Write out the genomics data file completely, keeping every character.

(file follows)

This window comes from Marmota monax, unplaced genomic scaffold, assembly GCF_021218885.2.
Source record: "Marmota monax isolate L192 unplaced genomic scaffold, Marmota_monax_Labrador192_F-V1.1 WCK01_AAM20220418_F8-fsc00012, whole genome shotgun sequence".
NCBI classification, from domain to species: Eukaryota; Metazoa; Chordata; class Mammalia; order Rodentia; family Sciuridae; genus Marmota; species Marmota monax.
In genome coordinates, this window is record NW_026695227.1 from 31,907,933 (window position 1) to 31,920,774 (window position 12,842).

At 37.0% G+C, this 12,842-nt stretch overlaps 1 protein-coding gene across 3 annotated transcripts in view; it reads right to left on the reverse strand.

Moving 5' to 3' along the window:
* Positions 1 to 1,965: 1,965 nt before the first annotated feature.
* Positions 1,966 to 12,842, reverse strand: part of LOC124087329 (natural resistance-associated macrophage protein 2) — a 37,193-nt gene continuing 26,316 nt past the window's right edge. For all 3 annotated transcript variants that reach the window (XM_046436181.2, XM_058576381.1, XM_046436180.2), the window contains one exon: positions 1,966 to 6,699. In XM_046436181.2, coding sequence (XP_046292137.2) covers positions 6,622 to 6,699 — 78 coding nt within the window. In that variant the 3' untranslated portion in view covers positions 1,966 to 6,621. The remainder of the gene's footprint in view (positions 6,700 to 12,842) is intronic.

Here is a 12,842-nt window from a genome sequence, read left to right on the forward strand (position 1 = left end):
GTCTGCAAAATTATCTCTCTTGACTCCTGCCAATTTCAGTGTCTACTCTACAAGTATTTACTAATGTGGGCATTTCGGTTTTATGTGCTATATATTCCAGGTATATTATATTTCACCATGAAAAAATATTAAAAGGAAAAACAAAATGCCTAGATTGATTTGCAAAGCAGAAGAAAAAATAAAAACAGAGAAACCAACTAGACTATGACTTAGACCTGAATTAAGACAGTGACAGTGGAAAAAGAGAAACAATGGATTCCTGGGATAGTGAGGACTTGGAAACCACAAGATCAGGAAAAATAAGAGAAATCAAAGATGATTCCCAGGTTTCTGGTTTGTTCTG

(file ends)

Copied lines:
This window comes from Marmota monax, unplaced genomic scaffold, assembly GCF_021218885.2.
Source record: "Marmota monax isolate L192 unplaced genomic scaffold, Marmota_monax_Labrador192_F-V1.1 WCK01_AAM20220418_F8-fsc00012, whole genome shotgun sequence".
NCBI classification, from domain to species: Eukaryota; Metazoa; Chordata; class Mammalia; order Rodentia; family Sciuridae; genus Marmota; species Marmota monax.
In genome coordinates, this window is record NW_026695227.1 from 31,907,933 (window position 1) to 31,920,774 (window position 12,842).

At 37.0% G+C, this 12,842-nt stretch overlaps 1 protein-coding gene across 3 annotated transcripts in view; it reads right to left on the reverse strand.

Moving 5' to 3' along the window:
* Positions 1 to 1,965: 1,965 nt before the first annotated feature.
* Positions 1,966 to 12,842, reverse strand: part of LOC124087329 (natural resistance-associated macrophage protein 2) — a 37,193-nt gene continuing 26,316 nt past the window's right edge. For all 3 annotated transcript variants that reach the window (XM_046436181.2, XM_058576381.1, XM_046436180.2), the window contains one exon: positions 1,966 to 6,699. In XM_046436181.2, coding sequence (XP_046292137.2) covers positions 6,622 to 6,699 — 78 coding nt within the window. In that variant the 3' untranslated portion in view covers positions 1,966 to 6,621. The remainder of the gene's footprint in view (positions 6,700 to 12,842) is intronic.

Here is a 12,842-nt window from a genome sequence, read left to right on the forward strand (position 1 = left end):
GTCTGCAAAATTATCTCTCTTGACTCCTGCCAATTTCAGTGTCTACTCTACAAGTATTTACTAATGTGGGCATTTCGGTTTTATGTGCTATATATTCCAGGTATATTATATTTCACCATGAAAAAATATTAAAAGGAAAAACAAAATGCCTAGATTGATTTGCAAAGCAGAAGAAAAAATAAAAACAGAGAAACCAACTAGACTATGACTTAGACCTGAATTAAGACAGTGACAGTGGAAAAAGAGAAACAATGGATTCCTGGGATAGTGAGGACTTGGAAACCACAAGATCAGGAAAAATAAGAGAAATCAAAGATGATTCCCAGGTTTCTGGTTTGTTCTG